“We offer strategies to readers to put the work in doable terms for those who are still practicing,” writes Jen Serravallo. “The goal is not that they can do the steps of the strategy but that they become more comfortable and competent with a new skill.” With The Reading Strategies Book, you’ll have ways to help your readers make progress every day.





Words Their Way: Word Study for Phonics, Vocabulary, and Spelling Instruction

By Michael Strickland

Too much that is known about how to teach spelling isn’t being put into practice. I can think of no subject we teach more poorly or harbor more myths about than spelling.—Richard Gentry, 1987

9780137035106_H1For decades, more people seem to have considered themselves poor spellers than good spellers, despite the fact that most of us spell correctly the vast majority of the words we write. With spelling, we seem to expect that all of us should spell one hundred percent correctly, even on first drafts, and even as young children, according to Heinemann Publishers.

Perhaps it is this unrealistic expectation that leads some parents and others to object when teachers use newer methods of helping children learn to spell, such as encouraging children to “use invented spelling” in their early attempts to write. Such critics mistakenly assume that children who initially use approximate spellings will never become good spellers, or that if the time-honored method of memorizing spelling lists were used instead, every child would become a perfect speller. Neither observed experience nor research supports these assumptions.

What research demonstrates

Young children using invented spelling employ a considerably greater variety of words in their writing than those encouraged to use only the words they can spell correctly (Gunderson & Shapiro, 1987, 1988; Clarke, 1988; Stice & Bertrand, 1990).

By the end of first grade, children encouraged to use invented spellings typically score as well or better on standardized tests of spelling than children allowed to use only correct spellings in first drafts (Clarke, 1988; Stice & Bertrand, 1990).

Young children encouraged to use invented spellings seem to develop word recognition and phonics skills sooner than those not encouraged to spell the sounds they hear in words (Clarke, 1988).

At least in grades 3-6, it is not clear that spelling instruction has much of an effect beyond what is learned through reading alone, if children are reading extensively (Krashen, 1991). The developmentally driven Words Their Way ® instructional approach is a phenomenon in word study, providing a practical way to study words with students. The keys to this successful, research-based approach are to know your students’ literacy progress, organize for instruction, and implement word study. The Fifth Edition features an innovative redesign and introduces technology integration aligning text to all new classroom video, an interactive classroom assessment application, prepared and create-your-own word sorts, games, and more specific to each chapter. It gives you all the tools you need to carry out word study instruction that will motivate and engage your students, and help them to succeed in literacy learning. Ordered in a developmental format, Words Their Way ® complements the use of any existing phonics, spelling, and vocabulary curricula.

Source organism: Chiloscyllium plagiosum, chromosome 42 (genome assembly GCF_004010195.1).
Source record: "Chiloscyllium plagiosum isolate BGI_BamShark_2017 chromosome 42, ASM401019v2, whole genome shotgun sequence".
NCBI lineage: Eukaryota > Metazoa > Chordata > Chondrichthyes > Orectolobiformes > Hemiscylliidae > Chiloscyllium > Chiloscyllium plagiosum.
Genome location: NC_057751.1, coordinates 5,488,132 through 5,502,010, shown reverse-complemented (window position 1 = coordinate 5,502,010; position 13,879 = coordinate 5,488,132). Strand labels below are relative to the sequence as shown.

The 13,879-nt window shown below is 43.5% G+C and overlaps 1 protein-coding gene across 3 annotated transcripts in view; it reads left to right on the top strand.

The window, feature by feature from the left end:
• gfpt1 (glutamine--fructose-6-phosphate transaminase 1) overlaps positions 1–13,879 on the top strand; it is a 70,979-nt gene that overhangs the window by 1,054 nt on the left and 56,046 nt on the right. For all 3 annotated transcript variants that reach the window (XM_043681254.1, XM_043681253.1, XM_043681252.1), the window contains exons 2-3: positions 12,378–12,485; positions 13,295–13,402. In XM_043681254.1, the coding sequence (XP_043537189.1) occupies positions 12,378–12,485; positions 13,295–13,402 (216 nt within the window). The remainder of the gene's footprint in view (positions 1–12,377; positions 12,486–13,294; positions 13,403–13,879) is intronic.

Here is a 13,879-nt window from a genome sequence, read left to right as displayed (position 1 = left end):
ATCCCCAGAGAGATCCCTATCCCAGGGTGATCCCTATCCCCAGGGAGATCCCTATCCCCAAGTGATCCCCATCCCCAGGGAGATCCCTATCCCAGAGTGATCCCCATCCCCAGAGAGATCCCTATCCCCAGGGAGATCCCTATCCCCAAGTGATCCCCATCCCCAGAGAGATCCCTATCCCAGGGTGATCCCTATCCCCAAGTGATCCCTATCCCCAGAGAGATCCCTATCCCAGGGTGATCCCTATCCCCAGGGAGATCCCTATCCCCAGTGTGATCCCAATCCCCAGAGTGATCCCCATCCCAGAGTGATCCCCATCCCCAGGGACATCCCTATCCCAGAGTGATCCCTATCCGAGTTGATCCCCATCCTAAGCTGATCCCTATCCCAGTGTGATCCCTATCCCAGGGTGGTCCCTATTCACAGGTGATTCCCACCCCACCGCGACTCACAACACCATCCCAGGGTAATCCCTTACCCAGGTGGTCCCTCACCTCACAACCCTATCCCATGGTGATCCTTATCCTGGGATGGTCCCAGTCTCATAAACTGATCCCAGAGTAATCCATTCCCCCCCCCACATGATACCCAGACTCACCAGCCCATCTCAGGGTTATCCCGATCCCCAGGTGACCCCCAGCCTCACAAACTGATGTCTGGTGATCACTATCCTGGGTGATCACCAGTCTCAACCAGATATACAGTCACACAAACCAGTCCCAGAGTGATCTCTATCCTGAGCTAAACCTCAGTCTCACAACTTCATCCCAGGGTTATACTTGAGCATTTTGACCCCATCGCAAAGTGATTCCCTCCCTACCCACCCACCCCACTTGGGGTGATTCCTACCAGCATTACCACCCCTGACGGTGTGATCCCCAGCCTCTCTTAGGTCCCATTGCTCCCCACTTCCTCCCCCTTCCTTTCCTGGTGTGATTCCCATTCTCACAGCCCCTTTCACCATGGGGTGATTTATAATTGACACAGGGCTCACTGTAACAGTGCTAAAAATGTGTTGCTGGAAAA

About the Authors

Donald R. Bear is director of the E. L. Cord Foundation Center for Learning and Literacy where he and preservice, Master’s and doctoral students teach and assess children who struggle to learn to read and write. Donald is a professor in the Department of Educational Specialties in the College of Education at the University of Nevada, Reno. Donald has been a classroom teacher and he researches and writes about literacy development and instruction. He is an author of numerous articles, book chapters, and books, including Words Their Way® , Words Their Way ®with English Learners, and Vocabulary Their Way.